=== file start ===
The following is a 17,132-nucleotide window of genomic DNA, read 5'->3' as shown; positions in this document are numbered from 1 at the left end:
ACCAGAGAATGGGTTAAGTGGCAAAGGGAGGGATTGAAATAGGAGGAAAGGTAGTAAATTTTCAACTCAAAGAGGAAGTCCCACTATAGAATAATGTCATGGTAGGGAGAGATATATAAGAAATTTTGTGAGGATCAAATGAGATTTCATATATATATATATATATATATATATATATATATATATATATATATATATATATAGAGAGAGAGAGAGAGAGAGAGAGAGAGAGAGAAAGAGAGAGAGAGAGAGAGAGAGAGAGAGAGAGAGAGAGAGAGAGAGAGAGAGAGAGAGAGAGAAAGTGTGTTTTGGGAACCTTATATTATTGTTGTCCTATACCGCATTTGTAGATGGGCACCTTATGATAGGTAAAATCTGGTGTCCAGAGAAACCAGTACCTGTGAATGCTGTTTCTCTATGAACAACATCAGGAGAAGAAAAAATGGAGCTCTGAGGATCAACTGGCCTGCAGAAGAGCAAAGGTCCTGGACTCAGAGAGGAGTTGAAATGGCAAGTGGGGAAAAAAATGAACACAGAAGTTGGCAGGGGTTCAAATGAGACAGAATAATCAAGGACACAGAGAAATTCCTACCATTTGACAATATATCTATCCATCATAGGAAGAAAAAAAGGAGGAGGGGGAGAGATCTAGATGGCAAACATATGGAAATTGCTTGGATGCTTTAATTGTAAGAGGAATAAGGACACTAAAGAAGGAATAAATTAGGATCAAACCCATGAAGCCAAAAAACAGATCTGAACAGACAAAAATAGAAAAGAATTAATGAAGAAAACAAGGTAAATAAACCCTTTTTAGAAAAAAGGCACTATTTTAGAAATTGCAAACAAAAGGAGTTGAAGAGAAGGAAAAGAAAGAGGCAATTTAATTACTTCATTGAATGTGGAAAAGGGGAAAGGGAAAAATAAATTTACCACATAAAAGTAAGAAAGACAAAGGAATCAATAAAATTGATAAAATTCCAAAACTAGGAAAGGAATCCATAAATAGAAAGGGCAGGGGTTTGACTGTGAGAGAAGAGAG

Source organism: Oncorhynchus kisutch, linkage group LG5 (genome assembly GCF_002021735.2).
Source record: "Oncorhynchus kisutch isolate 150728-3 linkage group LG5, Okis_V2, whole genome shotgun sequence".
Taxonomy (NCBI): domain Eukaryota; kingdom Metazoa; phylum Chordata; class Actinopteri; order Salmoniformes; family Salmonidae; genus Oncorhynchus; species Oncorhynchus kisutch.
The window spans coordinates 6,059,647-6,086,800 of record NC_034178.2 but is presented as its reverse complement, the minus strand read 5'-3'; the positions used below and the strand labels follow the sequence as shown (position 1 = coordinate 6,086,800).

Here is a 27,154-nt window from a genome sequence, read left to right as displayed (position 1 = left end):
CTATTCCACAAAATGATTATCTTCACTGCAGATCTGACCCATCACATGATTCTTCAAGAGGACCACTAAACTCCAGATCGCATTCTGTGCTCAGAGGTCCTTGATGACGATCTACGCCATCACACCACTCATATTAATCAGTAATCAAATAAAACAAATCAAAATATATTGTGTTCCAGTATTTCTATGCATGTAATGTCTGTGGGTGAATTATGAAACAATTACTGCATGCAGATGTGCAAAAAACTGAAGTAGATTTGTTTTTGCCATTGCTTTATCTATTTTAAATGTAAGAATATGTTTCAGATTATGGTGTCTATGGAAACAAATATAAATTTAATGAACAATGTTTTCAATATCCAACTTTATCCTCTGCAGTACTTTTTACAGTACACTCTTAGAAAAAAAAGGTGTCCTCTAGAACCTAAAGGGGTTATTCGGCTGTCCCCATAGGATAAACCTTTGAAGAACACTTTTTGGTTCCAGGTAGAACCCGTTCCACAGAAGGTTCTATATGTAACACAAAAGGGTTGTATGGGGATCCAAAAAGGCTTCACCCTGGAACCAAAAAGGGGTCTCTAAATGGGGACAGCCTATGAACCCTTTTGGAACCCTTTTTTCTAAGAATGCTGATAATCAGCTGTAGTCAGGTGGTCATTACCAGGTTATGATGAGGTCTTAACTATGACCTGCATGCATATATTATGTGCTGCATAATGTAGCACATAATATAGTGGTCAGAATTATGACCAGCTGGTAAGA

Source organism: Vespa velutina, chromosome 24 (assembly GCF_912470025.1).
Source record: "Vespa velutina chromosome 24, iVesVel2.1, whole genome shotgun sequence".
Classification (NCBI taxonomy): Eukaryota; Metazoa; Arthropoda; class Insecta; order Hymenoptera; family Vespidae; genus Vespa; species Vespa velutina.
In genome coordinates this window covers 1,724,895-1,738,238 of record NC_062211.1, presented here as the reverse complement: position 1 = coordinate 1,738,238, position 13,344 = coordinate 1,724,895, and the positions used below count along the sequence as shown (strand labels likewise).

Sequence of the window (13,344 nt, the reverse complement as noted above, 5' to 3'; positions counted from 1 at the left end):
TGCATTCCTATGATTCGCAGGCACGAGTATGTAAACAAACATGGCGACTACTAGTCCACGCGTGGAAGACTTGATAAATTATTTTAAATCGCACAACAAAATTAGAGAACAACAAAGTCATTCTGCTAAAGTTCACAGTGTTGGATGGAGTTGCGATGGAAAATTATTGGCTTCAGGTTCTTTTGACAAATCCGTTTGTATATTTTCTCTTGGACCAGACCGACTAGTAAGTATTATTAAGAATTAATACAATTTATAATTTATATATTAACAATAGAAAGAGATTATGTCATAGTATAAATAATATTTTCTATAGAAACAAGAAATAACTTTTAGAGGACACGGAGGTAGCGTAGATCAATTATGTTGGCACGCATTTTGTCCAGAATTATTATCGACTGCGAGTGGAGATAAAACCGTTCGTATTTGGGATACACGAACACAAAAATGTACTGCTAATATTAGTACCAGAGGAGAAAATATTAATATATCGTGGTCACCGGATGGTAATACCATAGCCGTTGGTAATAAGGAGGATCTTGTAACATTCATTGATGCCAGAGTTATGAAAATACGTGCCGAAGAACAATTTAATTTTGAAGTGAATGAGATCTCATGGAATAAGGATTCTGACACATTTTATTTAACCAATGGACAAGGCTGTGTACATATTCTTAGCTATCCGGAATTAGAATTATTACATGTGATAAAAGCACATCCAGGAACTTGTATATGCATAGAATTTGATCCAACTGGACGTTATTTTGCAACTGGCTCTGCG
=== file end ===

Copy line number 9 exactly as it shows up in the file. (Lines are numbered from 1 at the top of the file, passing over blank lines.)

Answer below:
Source organism: Vespa velutina, chromosome 24 (assembly GCF_912470025.1).